Tower Cinema

New Street,
York, YO1

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Tower Cinema

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The New Street Hall was built as a Methodist Chapel. It became the first permanent cinema to operate in the city on 23rd November 1908, when it became the New Picture Palace. On 11th December 1908 it was re-named Palace of Varieties, and offered live acts and moving pictures. In 1910 it was re-named Hippodrome Theatre, and plans for alterations were proposed in May 1914 to the plans of architect F. Raney. However, it is not known if these were carried out as the Hippodrome Theatre was closed in 1914. The building was used as a hostel for troops during World War I, after which it became a salesroom, then a labour exchange.

Refurbished, it re-opened as the Tower Picture House on 10th May 1920 with “The Gentleman Rides Out” and “Charlie the Perfect Lady”. Seating was provided for 559 in the stalls and 338 in the circle. The proscenium was 38 feet wide. In 1924 it was equipped with a Fitton & Haley ‘straight’ organ which had 2 Manuals. It was equipped with a British Talking Pictures(BTP) sound system in 1930. In 1936, the organ was enlarged to a 4-Manual Binns, Fitton & Haley organ, with additions from the Regent Cinema, Hull, Christie 2 Manual/5Ranks organ which had opened in 1928.

The Tower Cinema was damaged by a German incendiary bomb on 28th April 1942, and was closed for two months while repairs were carried out. The organ was removed and broken up for spares in 1956.

The Tower Cinema was closed on 2nd July 1966 with Elvis Presley in “Frankie & Johnny” and “The Swinging Set”. The site and surrounding buildings had been sold for redevelopment as the Daveygate Arcade (which has now itself been demolished).

Contributed by Ken Roe

Recent comments (view all 1 comments)

FanaticalAboutOdeon
FanaticalAboutOdeon on March 18, 2014 at 3:18 am

The incendiary bomb fell through the roof and started a fire towards the rear of the auditorium which largely destroyed the balcony. After repairs were completed, only a very few, short rows were left at the rear of the former balcony and these were above the main foyer – no part of the “overhanging” balcony was ever reinstated and the auditorium thereafter felt like a very high stadium style layout with a large “private box” set into the rear wall. The Tower was a handsome cinema internally and is still fondly remembered by older citizens for being the first cinema in York to install both CinemaScope and stereophonic sound for the City’s first run of “South Pacific” – an initial run of seven weeks in 1958 and several return runs during the ensuing years. It became the longest run of any entertainment, stage or screen, in York in a large, unsubdivided hall and it’s a run that has never been exceeded. The Tower’s owners had been quick to invest in the new screen and sound system once Rank (who owned the Odeon and Gaumont circuits and would normally have had first call on “Fox” product) refused to install stereophonic sound in all of their cinemas for “South Pacific”. This led to York’s larger and more modern Odeon being denied the initial run of what was to become one of the most successful films ever made. Rank’s large, big city “road show” cinemas like London’s Dominion and Leeds Majestic showed the film in 70mm. Todd-AO and it ran at the former for over four years – another record.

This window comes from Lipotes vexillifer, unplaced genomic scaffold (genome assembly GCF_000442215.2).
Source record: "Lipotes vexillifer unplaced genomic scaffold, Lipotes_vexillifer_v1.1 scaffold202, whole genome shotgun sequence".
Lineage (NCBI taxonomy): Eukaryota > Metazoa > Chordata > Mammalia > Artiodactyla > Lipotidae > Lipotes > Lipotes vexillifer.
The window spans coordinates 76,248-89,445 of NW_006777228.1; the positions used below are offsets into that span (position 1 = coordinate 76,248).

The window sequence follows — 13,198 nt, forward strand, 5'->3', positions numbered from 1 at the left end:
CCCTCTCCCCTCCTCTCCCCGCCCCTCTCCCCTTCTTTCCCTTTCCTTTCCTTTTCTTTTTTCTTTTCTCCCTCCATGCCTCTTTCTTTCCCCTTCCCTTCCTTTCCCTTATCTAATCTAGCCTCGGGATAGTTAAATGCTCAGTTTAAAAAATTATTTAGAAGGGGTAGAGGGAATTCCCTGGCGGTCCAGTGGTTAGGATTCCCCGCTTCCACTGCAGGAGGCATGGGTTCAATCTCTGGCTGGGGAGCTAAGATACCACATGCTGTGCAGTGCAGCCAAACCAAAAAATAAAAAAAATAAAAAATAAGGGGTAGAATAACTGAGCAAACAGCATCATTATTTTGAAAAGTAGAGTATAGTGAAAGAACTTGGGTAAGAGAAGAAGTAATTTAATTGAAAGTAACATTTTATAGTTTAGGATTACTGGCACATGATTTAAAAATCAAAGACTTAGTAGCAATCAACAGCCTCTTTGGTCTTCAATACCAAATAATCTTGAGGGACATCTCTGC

York Tower’s wide screen was set within a chamfered rectangular proscenium arch comprising three concealed lighting troughs containing amber lamps. The curtains were brown with a bold, appliqued black satin horizontal stripe near the bottom, descending step-like towards the centre and lit by red-filtered footlights. An outstanding cinema – much missed in York almost half a century after closure.

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